Prof. Anthony T Patera

Ford Foundation Professor of Engineering

Primary DLC

Department of Mechanical Engineering

MIT Room: 3-266

Areas of Interest and Expertise

Scientific and Engineering Computation
Numerical Methods and Analysis, in Particular Spectral Element and Finite Element Methods for Partial Differential Equations
Applied Mechanics, in Particular Fluid Dynamics and Transport Phenomena and Stability Theory
Parallel Processing
Singapore-MIT Alliance (SMA)

Research Summary

We present a technique for the rapid and reliable prediction of linear-functional outputs of elliptic (and parabolic) partial differential equations with affine parameter dependence. The essential components are (i) (provably) rapidly convergent global reduced-basis approximations -- Galerkin projection onto a space W_N spanned by solutions of the governing partial differential equation at N selected points in parameter space; (ii) a posteriori error estimation -- relaxations of the error-residual equation that provide inexpensive yet sharp and rigorous bounds for the error in the outputs of interest; and (iii) off-line/on-line computational procedures -- methods which decouple the generation and projection stages of the approximation process. The operation count for the on-line stage -- in which, given a new parameter value, we calculate the output of interest and associated error bound -- depends only on N (typically very small) and the parametric complexity of the problem; the method is thus ideally suited for the repeated and rapid evaluations required in the context of parameter estimation, design, optimization, and real-time control.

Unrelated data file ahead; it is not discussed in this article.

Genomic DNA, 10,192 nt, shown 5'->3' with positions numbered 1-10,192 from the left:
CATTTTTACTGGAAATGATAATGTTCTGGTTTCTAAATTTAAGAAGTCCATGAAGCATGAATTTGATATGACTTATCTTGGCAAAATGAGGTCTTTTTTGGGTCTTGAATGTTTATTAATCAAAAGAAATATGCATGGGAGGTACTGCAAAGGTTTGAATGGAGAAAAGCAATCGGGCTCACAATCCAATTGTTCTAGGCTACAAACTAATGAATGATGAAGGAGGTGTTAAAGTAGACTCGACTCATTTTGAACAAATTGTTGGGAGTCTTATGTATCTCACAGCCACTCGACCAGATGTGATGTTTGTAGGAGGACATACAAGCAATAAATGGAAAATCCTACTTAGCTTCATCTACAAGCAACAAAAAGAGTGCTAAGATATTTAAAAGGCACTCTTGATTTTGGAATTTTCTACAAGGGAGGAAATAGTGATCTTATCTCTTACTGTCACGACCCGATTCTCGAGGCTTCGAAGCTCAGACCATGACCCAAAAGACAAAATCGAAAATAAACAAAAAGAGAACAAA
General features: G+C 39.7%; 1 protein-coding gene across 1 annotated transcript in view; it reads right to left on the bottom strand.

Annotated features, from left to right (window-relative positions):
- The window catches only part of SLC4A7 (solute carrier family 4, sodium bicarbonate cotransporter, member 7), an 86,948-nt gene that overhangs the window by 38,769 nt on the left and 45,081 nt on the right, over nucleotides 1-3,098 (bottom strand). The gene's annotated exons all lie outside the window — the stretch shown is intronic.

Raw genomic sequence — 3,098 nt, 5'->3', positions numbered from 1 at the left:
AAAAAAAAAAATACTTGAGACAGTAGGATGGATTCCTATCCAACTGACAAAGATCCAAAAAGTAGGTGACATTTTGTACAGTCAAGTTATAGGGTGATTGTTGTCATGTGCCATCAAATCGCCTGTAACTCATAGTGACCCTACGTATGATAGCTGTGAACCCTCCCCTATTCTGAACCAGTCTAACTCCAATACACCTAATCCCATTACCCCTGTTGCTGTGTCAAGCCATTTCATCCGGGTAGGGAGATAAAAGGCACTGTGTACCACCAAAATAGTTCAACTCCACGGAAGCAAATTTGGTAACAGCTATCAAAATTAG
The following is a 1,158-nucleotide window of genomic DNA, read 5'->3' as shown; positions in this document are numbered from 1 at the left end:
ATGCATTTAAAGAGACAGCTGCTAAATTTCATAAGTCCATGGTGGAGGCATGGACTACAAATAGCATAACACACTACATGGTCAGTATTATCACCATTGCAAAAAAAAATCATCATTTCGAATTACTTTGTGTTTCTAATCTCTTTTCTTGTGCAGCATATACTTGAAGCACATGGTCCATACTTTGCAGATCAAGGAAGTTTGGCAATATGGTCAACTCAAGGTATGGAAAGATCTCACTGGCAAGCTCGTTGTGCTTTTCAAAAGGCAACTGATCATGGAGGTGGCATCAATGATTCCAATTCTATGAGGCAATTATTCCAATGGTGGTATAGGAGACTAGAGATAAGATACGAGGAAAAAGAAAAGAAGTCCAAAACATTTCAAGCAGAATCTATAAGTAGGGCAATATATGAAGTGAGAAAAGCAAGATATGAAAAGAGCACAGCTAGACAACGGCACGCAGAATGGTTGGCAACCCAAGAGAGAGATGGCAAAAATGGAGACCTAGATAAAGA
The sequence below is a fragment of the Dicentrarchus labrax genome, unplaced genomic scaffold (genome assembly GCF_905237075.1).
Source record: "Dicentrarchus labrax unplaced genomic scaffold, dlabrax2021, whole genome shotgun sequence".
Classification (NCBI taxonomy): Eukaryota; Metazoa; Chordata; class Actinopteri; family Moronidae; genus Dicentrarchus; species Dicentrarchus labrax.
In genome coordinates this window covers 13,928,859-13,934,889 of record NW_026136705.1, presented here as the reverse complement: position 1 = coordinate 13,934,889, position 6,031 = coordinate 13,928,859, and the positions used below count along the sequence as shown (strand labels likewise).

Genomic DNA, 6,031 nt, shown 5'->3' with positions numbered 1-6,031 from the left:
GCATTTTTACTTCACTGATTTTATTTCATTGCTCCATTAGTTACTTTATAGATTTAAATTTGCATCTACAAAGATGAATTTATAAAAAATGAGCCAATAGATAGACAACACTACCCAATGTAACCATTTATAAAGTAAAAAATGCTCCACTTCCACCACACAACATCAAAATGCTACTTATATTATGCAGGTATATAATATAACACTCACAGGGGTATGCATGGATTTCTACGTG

Recent Work

  • Video

    Anthony Patera - 2019 ICT Conference

    April 16, 2019Conference Video Duration: 26:31

    Artie: An Artificial Heat Transfer Student

    An undergraduate student in heat transfer (or similar engineering science continuum discipline) maps a non-prescriptive problem statement in natural language to a relatively simple mathematical model to a closed-form approximate solution. This classical approach remains relevant even today: to develop design tools which serve to narrow the parameter domain; to provide transparent reference solutions which serve to verify the results of simulation. "Artie" is software which replicates the undergraduate student procedure and further expands the analysis capability to incorporate numerical solution of partial differential equations. Artie may ultimately be capable of an A+ in an MIT heat transfer subject. The latter, in turn, has important implications for education and professional practice: we must adapt our undergraduate curriculum, and we must revisit the roles of engineers. However, many technical challenges remain, in particular related to geometry and image processing, natural language understanding, incorporation of (heat transfer) empirical data and correlations, and assessment of model and approximation error.
    2019 MIT Information and Communication Technologies Conference